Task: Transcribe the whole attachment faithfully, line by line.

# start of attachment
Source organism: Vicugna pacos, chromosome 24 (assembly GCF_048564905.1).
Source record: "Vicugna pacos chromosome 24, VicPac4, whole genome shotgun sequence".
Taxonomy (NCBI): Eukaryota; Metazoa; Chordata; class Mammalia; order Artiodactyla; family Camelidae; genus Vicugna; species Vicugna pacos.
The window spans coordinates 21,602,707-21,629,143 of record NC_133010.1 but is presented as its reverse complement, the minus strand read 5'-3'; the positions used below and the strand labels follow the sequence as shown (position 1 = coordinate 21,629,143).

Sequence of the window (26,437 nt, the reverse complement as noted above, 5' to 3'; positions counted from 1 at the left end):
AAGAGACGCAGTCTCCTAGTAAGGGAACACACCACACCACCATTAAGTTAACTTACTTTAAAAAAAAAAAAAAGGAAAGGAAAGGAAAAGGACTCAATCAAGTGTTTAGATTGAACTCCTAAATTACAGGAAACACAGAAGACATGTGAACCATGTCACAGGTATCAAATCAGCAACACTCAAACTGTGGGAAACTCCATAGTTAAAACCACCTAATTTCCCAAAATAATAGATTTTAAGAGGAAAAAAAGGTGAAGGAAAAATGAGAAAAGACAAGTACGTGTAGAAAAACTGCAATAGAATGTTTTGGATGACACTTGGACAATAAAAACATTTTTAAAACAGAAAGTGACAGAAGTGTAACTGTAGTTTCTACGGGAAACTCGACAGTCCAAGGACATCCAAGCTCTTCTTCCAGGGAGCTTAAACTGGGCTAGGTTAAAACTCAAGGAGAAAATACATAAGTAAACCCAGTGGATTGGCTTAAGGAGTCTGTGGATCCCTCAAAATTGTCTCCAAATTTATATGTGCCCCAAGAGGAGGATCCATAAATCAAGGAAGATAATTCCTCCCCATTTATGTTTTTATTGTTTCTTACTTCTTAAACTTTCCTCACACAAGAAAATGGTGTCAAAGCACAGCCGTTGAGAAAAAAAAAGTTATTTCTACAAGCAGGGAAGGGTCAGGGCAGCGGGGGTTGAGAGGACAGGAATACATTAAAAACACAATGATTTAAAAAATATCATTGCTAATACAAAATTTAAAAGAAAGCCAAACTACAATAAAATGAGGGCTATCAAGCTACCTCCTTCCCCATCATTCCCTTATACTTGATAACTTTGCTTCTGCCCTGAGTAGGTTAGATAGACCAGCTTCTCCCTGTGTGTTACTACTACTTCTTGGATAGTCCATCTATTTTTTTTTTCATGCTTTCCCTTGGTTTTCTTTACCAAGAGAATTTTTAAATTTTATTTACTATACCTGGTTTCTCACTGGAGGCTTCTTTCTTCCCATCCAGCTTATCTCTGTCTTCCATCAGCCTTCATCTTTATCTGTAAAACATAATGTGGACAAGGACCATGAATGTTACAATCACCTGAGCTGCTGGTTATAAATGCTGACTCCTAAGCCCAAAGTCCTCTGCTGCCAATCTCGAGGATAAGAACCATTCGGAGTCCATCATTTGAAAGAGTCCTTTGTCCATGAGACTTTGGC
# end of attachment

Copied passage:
Source organism: Vicugna pacos, chromosome 24 (assembly GCF_048564905.1).
Source record: "Vicugna pacos chromosome 24, VicPac4, whole genome shotgun sequence".
Taxonomy (NCBI): Eukaryota; Metazoa; Chordata; class Mammalia; order Artiodactyla; family Camelidae; genus Vicugna; species Vicugna pacos.
The window spans coordinates 21,602,707-21,629,143 of record NC_133010.1 but is presented as its reverse complement, the minus strand read 5'-3'; the positions used below and the strand labels follow the sequence as shown (position 1 = coordinate 21,629,143).

Sequence of the window (26,437 nt, the reverse complement as noted above, 5' to 3'; positions counted from 1 at the left end):
AAGAGACGCAGTCTCCTAGTAAGGGAACACACCACACCACCATTAAGTTAACTTACTTTAAAAAAAAAAAAAAGGAAAGGAAAGGAAAAGGACTCAATCAAGTGTTTAGATTGAACTCCTAAATTACAGGAAACACAGAAGACATGTGAACCATGTCACAGGTATCAAATCAGCAACACTCAAACTGTGGGAAACTCCATAGTTAAAACCACCTAATTTCCCAAAATAATAGATTTTAAGAGGAAAAAAAGGTGAAGGAAAAATGAGAAAAGACAAGTACGTGTAGAAAAACTGCAATAGAATGTTTTGGATGACACTTGGACAATAAAAACATTTTTAAAACAGAAAGTGACAGAAGTGTAACTGTAGTTTCTACGGGAAACTCGACAGTCCAAGGACATCCAAGCTCTTCTTCCAGGGAGCTTAAACTGGGCTAGGTTAAAACTCAAGGAGAAAATACATAAGTAAACCCAGTGGATTGGCTTAAGGAGTCTGTGGATCCCTCAAAATTGTCTCCAAATTTATATGTGCCCCAAGAGGAGGATCCATAAATCAAGGAAGATAATTCCTCCCCATTTATGTTTTTATTGTTTCTTACTTCTTAAACTTTCCTCACACAAGAAAATGGTGTCAAAGCACAGCCGTTGAGAAAAAAAAAGTTATTTCTACAAGCAGGGAAGGGTCAGGGCAGCGGGGGTTGAGAGGACAGGAATACATTAAAAACACAATGATTTAAAAAATATCATTGCTAATACAAAATTTAAAAGAAAGCCAAACTACAATAAAATGAGGGCTATCAAGCTACCTCCTTCCCCATCATTCCCTTATACTTGATAACTTTGCTTCTGCCCTGAGTAGGTTAGATAGACCAGCTTCTCCCTGTGTGTTACTACTACTTCTTGGATAGTCCATCTATTTTTTTTTTCATGCTTTCCCTTGGTTTTCTTTACCAAGAGAATTTTTAAATTTTATTTACTATACCTGGTTTCTCACTGGAGGCTTCTTTCTTCCCATCCAGCTTATCTCTGTCTTCCATCAGCCTTCATCTTTATCTGTAAAACATAATGTGGACAAGGACCATGAATGTTACAATCACCTGAGCTGCTGGTTATAAATGCTGACTCCTAAGCCCAAAGTCCTCTGCTGCCAATCTCGAGGATAAGAACCATTCGGAGTCCATCATTTGAAAGAGTCCTTTGTCCATGAGACTTTGGC